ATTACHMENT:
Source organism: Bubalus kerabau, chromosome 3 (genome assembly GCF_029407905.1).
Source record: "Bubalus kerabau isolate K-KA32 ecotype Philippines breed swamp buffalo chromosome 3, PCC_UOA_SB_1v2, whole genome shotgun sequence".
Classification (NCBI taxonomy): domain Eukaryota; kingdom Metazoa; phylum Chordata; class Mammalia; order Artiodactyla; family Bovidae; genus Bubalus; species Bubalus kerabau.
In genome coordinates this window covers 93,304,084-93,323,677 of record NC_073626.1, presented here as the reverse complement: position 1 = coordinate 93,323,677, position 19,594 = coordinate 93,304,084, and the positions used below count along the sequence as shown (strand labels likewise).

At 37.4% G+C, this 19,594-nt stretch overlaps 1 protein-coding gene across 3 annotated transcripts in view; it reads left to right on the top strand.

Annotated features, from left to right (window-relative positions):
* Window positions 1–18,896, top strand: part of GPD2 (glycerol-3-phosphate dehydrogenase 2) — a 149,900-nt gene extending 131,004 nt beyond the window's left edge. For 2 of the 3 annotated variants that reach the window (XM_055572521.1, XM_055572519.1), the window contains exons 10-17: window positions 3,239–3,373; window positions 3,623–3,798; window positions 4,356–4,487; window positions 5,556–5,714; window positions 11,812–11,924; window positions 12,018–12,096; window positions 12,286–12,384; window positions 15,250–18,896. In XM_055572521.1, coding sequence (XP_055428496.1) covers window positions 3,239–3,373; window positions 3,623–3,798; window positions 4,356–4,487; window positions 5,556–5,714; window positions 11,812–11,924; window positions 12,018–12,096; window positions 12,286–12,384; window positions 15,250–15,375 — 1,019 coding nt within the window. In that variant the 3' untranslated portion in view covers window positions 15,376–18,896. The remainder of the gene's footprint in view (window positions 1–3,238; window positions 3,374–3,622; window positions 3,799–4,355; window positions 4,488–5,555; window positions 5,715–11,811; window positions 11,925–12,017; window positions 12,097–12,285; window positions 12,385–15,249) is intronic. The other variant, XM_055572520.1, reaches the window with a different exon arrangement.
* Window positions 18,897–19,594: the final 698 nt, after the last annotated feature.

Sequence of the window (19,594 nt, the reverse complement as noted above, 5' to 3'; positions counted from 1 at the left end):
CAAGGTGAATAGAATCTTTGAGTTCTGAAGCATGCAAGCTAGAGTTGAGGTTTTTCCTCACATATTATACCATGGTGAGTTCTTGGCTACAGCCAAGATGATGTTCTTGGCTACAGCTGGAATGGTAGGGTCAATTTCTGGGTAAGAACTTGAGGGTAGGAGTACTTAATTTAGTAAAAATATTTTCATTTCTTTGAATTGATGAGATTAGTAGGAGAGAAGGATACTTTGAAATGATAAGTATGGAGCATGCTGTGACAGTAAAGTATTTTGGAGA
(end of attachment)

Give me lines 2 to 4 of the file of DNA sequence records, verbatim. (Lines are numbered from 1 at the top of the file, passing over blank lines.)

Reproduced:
Source record: "Bubalus kerabau isolate K-KA32 ecotype Philippines breed swamp buffalo chromosome 3, PCC_UOA_SB_1v2, whole genome shotgun sequence".
Classification (NCBI taxonomy): domain Eukaryota; kingdom Metazoa; phylum Chordata; class Mammalia; order Artiodactyla; family Bovidae; genus Bubalus; species Bubalus kerabau.
In genome coordinates this window covers 93,304,084-93,323,677 of record NC_073626.1, presented here as the reverse complement: position 1 = coordinate 93,323,677, position 19,594 = coordinate 93,304,084, and the positions used below count along the sequence as shown (strand labels likewise).